IN THE EYES OF A WILD HORSE
(Then and now)
As I galloped across the Plains with my mane and tail flying in the wind, I was recounting my early years when my mother and father watched over me. My first day on this grand earth began with the sun shining brightly under a sky so blue and the sweet smell of my mother’s breath as she warmed me with her tongue.
I was encouraged to use my wobbly legs to stand and find nourishment. My mother helped me as she gently pushed me to her flank until I could find her milk. In a few hours, I realized what strength I had and I began to dart back and forth learning how to race on all fours while my mother nervously followed me. Soon it became a game as I stretched my legs knowing that my mother was just a nose behind me. She never got angry and had such patience with me. My father was patient too and seemed to always stand on guard protecting our family which was made up of my mother’s friends. In those early days, my parents taught me much about respect and yet they allowed me to be free. We never had to worry about predators as my family and other families that roamed with us stayed close together and worked together as one unit if danger ever lurked nearby. Such freedom was as sweet as the smell of wild roses that grew along the banks, the taste of luscious green grass that erupted from the earth everywhere, and the fresh air that enveloped the beautiful landscape.
Tall grass that towered over me as a youngster was taken for granted. We often met other four leggeds, some very shaggy and fierce looking. My mother explained that they were buffalo and were quite powerful animals but would not hurt me. We shared the tall grass with them and many others. Grass was plentiful, the water was pure, and the air was always fresh. We would often follow the other creatures and would move south to warmer climates as the snow came and refreshed the Plains. By the time we came back in the summer, the grass was green and just as tall as we had left it.
Then one day my family encountered a very strange animal that had horns and made a funny bellowing sound. All of a sudden, there were thousands upon thousands of them on our Plains. The grass that I used to hide in was becoming shorter and shorter and even worse yet, there were animals that stood on two legs unlike any of us. My mother cautioned me that some of those animals were nice but not all of them. I was fascinated that they could balance on only two legs.
My parents were very wise. I learned so much from them. They taught me how to share but it was becoming increasingly difficult to share the land with these foreign creatures and their two-legged guardians. They roamed the lands as if they owned them. My mother always instructed me that we do not own the land, the water, or the air.
As I became older and joined the ranks of all of my friends, I was racing across the Plains where I had always raced before.
I was leading when all of a sudden I hit an obstacle which no one had seen. The pain in my chest was excruciating as the sharp barbs tore my flesh open. What was this with barbs that stopped us flat? It was strung all the way across the field as a blockade. It was this year that my parents said it would be hard to leave certain areas with these barriers all over. This was the end of our migration to warmer climates.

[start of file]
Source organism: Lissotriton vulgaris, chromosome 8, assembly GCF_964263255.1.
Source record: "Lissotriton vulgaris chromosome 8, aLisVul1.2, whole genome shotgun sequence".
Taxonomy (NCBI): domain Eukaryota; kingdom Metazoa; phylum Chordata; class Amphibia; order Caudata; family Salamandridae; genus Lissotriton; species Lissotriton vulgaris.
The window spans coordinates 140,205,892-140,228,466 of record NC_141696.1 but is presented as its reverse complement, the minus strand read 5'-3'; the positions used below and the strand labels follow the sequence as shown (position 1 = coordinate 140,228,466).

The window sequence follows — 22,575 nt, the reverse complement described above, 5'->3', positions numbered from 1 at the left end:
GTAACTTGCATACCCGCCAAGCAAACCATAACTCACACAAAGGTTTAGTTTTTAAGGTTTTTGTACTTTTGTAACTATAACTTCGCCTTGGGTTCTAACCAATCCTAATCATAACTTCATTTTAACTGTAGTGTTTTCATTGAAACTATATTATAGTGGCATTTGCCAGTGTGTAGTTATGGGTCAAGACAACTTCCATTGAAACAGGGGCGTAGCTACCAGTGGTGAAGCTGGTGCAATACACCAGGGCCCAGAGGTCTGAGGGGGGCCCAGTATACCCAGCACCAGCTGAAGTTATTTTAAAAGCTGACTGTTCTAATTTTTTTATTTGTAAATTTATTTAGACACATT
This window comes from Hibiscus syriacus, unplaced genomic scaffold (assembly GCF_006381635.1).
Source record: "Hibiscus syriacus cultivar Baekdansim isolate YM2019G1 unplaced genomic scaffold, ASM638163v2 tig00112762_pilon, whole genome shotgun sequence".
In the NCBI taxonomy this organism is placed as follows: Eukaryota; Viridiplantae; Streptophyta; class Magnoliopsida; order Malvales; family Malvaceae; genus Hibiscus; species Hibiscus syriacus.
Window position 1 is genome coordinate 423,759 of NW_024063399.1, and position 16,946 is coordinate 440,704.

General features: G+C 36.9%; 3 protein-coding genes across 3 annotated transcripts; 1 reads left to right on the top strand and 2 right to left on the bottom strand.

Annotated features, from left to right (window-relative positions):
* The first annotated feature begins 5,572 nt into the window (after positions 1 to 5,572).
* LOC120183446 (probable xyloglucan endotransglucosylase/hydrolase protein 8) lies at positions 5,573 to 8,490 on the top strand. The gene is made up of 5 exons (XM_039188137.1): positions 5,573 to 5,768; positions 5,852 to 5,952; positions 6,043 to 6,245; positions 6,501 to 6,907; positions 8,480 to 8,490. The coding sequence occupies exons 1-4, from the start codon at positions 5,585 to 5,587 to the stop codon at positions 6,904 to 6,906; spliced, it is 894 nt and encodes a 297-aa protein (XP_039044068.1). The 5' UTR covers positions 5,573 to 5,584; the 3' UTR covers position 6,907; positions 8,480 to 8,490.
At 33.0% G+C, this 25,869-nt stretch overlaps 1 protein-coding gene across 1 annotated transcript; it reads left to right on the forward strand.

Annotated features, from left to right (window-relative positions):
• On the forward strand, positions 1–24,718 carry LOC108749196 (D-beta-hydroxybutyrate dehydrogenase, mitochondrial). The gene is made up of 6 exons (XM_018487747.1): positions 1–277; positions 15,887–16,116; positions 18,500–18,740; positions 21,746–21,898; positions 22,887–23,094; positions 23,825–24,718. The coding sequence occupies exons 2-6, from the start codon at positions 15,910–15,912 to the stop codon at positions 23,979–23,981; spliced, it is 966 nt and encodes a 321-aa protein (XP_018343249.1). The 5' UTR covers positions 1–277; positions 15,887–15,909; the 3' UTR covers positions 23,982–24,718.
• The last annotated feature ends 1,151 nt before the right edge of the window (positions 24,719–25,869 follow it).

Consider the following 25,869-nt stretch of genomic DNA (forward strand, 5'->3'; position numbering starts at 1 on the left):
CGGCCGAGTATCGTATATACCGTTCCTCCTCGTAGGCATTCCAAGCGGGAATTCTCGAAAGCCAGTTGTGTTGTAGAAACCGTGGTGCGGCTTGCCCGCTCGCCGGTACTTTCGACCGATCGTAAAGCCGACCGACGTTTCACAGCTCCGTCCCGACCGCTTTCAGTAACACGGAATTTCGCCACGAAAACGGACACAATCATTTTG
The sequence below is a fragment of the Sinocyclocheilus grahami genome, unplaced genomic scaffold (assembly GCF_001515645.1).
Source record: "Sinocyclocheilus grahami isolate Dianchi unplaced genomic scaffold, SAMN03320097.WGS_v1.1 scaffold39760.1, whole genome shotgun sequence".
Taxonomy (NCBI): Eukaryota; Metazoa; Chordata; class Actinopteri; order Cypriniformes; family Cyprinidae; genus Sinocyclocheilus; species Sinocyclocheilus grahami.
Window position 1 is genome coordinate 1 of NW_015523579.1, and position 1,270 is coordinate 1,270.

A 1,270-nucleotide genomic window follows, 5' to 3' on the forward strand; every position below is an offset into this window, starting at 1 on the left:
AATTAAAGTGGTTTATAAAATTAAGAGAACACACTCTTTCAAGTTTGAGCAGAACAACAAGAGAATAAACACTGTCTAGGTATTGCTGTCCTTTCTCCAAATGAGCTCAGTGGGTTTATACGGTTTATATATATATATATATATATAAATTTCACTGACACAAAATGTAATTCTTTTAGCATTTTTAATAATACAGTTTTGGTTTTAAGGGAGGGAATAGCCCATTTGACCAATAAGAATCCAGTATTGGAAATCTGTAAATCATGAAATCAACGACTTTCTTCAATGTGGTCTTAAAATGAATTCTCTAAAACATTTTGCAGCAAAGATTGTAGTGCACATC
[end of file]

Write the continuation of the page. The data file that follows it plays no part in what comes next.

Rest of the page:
Life was getting harder now and the grass was disappearing as these bellowing animals ate everything down to just a nub. The few trees we had along the waterways were chopped down and square blocks were going up with smoke coming out. My mother said the two-leggeds lived inside of them.
Soon we were being hunted by these two legged creatures, just like our friends the buffalo. The landscape was changing quickly and now it wasn’t safe for anyone except those that bawl.
Yes, those days when I was younger, were nothing but a fond memory now. My parents departed to the spirit world. I call upon my mother and father at times when I see these drastic changes happening to the earth. I can hear their voices encouraging me. They are telling me to stay strong. Do what is right. We never graze the grass to nubs and we are always moving never staying in one spot for more than fifteen minutes unless we are napping in the sunshine. Our ancestors evolved here on this land my mother said. We are survivors and we honed our skills, and over time shared our lives with some of these two-leggeds.
My parents and I are now together. We have passed our knowledge onto many younger generations. As we watch the earth from this lofty place where thousands upon thousands of us reside, we see the land has deteriorated greatly since our hooves once raced across the terrain. The water is no longer safe to drink. The grass is all nubs and half the land has no grass but is plowed. On those lands without grass, we see that normal seeds are not planted anymore. The forests are dying. The air is full of dust and poison. Extinction of life forms happens daily. We are so very saddened to see such destruction of our land in just 150 years.
We want you to know that we are protecting the lands upon which we once roamed. We also watch over those of you who stand on two legs who are helping to protect the earth and all that resides within. We will not fail you as we are powerful here. We are telling you on this special “Day of the Earth,” to stay strong. You must take a stand and we are calling you to action. These are the four things we request from you: to be compassionate to all, to respect every living creature and plant on earth, to be responsible for your actions, and to be accountable for your deeds both good and bad. If you follow these tenets, then we will help you and the earth upon which you now walk. We will not fail you.
We are watching over you.
Written by Karen Sussman based on her knowledge of wild horses and the rich Native Culture amongst which she resides.